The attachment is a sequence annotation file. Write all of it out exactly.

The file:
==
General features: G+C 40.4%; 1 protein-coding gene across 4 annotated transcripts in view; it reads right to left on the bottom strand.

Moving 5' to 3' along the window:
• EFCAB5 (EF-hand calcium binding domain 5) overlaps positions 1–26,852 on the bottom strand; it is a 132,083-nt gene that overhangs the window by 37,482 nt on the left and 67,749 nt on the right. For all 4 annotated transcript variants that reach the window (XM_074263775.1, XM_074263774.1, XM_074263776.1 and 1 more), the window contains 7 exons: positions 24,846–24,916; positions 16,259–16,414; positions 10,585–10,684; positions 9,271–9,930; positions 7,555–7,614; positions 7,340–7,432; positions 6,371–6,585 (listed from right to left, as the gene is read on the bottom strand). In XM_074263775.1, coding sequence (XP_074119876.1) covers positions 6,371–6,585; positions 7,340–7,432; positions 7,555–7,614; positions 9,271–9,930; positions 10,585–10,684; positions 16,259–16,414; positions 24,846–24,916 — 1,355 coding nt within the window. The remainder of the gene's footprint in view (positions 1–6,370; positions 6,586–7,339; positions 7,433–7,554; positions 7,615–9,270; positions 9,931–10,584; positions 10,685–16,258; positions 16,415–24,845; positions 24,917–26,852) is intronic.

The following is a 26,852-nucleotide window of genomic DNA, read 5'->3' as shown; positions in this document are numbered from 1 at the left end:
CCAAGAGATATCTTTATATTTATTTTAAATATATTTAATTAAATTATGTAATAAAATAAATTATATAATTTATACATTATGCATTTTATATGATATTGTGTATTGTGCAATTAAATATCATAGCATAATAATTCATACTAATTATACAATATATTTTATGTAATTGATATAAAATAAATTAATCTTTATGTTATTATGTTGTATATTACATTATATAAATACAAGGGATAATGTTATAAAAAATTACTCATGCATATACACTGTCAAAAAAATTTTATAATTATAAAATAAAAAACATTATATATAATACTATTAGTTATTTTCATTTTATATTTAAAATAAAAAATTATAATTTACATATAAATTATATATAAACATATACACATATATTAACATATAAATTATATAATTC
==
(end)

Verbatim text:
General features: G+C 40.4%; 1 protein-coding gene across 4 annotated transcripts in view; it reads right to left on the bottom strand.

Moving 5' to 3' along the window:
• EFCAB5 (EF-hand calcium binding domain 5) overlaps positions 1–26,852 on the bottom strand; it is a 132,083-nt gene that overhangs the window by 37,482 nt on the left and 67,749 nt on the right. For all 4 annotated transcript variants that reach the window (XM_074263775.1, XM_074263774.1, XM_074263776.1 and 1 more), the window contains 7 exons: positions 24,846–24,916; positions 16,259–16,414; positions 10,585–10,684; positions 9,271–9,930; positions 7,555–7,614; positions 7,340–7,432; positions 6,371–6,585 (listed from right to left, as the gene is read on the bottom strand). In XM_074263775.1, coding sequence (XP_074119876.1) covers positions 6,371–6,585; positions 7,340–7,432; positions 7,555–7,614; positions 9,271–9,930; positions 10,585–10,684; positions 16,259–16,414; positions 24,846–24,916 — 1,355 coding nt within the window. The remainder of the gene's footprint in view (positions 1–6,370; positions 6,586–7,339; positions 7,433–7,554; positions 7,615–9,270; positions 9,931–10,584; positions 10,685–16,258; positions 16,415–24,845; positions 24,917–26,852) is intronic.

The following is a 26,852-nucleotide window of genomic DNA, read 5'->3' as shown; positions in this document are numbered from 1 at the left end:
CCAAGAGATATCTTTATATTTATTTTAAATATATTTAATTAAATTATGTAATAAAATAAATTATATAATTTATACATTATGCATTTTATATGATATTGTGTATTGTGCAATTAAATATCATAGCATAATAATTCATACTAATTATACAATATATTTTATGTAATTGATATAAAATAAATTAATCTTTATGTTATTATGTTGTATATTACATTATATAAATACAAGGGATAATGTTATAAAAAATTACTCATGCATATACACTGTCAAAAAAATTTTATAATTATAAAATAAAAAACATTATATATAATACTATTAGTTATTTTCATTTTATATTTAAAATAAAAAATTATAATTTACATATAAATTATATATAAACATATACACATATATTAACATATAAATTATATAATTC